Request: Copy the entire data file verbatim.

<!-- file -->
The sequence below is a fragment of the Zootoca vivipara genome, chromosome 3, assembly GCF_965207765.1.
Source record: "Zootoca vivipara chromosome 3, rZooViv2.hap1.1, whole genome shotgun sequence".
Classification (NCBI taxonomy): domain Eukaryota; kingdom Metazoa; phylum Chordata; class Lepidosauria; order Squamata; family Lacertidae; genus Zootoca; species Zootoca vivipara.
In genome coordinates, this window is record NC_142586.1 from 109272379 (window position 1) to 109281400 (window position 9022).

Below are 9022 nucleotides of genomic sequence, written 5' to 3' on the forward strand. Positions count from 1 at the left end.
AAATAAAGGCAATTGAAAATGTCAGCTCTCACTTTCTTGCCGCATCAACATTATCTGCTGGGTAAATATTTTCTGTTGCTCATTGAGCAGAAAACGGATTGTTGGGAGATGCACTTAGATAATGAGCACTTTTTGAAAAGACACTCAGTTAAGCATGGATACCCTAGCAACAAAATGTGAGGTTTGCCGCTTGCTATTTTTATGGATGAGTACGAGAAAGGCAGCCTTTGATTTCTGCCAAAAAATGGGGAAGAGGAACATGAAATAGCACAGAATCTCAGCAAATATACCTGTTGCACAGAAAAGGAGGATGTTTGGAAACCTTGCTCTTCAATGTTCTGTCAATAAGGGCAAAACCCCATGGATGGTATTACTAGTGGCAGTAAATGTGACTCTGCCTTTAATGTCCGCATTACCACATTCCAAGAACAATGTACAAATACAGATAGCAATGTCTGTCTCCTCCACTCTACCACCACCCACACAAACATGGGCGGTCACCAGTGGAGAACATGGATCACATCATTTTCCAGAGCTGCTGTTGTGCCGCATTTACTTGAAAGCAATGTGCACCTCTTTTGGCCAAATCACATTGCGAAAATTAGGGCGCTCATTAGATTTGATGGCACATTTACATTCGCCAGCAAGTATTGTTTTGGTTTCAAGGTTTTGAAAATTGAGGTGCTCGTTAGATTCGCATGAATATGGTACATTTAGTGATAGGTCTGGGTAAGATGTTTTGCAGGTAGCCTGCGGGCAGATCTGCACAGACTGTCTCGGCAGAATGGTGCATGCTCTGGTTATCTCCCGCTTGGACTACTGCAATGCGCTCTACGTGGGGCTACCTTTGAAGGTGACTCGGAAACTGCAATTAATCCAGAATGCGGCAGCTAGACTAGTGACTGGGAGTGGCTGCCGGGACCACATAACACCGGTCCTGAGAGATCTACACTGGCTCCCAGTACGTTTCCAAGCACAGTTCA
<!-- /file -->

The sequence below is a fragment of the Zootoca vivipara genome, chromosome 3, assembly GCF_965207765.1.
Source record: "Zootoca vivipara chromosome 3, rZooViv2.hap1.1, whole genome shotgun sequence".
Classification (NCBI taxonomy): domain Eukaryota; kingdom Metazoa; phylum Chordata; class Lepidosauria; order Squamata; family Lacertidae; genus Zootoca; species Zootoca vivipara.
In genome coordinates, this window is record NC_142586.1 from 109272379 (window position 1) to 109281400 (window position 9022).

Below are 9022 nucleotides of genomic sequence, written 5' to 3' on the forward strand. Positions count from 1 at the left end.
AAATAAAGGCAATTGAAAATGTCAGCTCTCACTTTCTTGCCGCATCAACATTATCTGCTGGGTAAATATTTTCTGTTGCTCATTGAGCAGAAAACGGATTGTTGGGAGATGCACTTAGATAATGAGCACTTTTTGAAAAGACACTCAGTTAAGCATGGATACCCTAGCAACAAAATGTGAGGTTTGCCGCTTGCTATTTTTATGGATGAGTACGAGAAAGGCAGCCTTTGATTTCTGCCAAAAAATGGGGAAGAGGAACATGAAATAGCACAGAATCTCAGCAAATATACCTGTTGCACAGAAAAGGAGGATGTTTGGAAACCTTGCTCTTCAATGTTCTGTCAATAAGGGCAAAACCCCATGGATGGTATTACTAGTGGCAGTAAATGTGACTCTGCCTTTAATGTCCGCATTACCACATTCCAAGAACAATGTACAAATACAGATAGCAATGTCTGTCTCCTCCACTCTACCACCACCCACACAAACATGGGCGGTCACCAGTGGAGAACATGGATCACATCATTTTCCAGAGCTGCTGTTGTGCCGCATTTACTTGAAAGCAATGTGCACCTCTTTTGGCCAAATCACATTGCGAAAATTAGGGCGCTCATTAGATTTGATGGCACATTTACATTCGCCAGCAAGTATTGTTTTGGTTTCAAGGTTTTGAAAATTGAGGTGCTCGTTAGATTCGCATGAATATGGTACATTTAGTGATAGGTCTGGGTAAGATGTTTTGCAGGTAGCCTGCGGGCAGATCTGCACAGACTGTCTCGGCAGAATGGTGCATGCTCTGGTTATCTCCCGCTTGGACTACTGCAATGCGCTCTACGTGGGGCTACCTTTGAAGGTGACTCGGAAACTGCAATTAATCCAGAATGCGGCAGCTAGACTAGTGACTGGGAGTGGCTGCCGGGACCACATAACACCGGTCCTGAGAGATCTACACTGGCTCCCAGTACGTTTCCAAGCACAGTTCA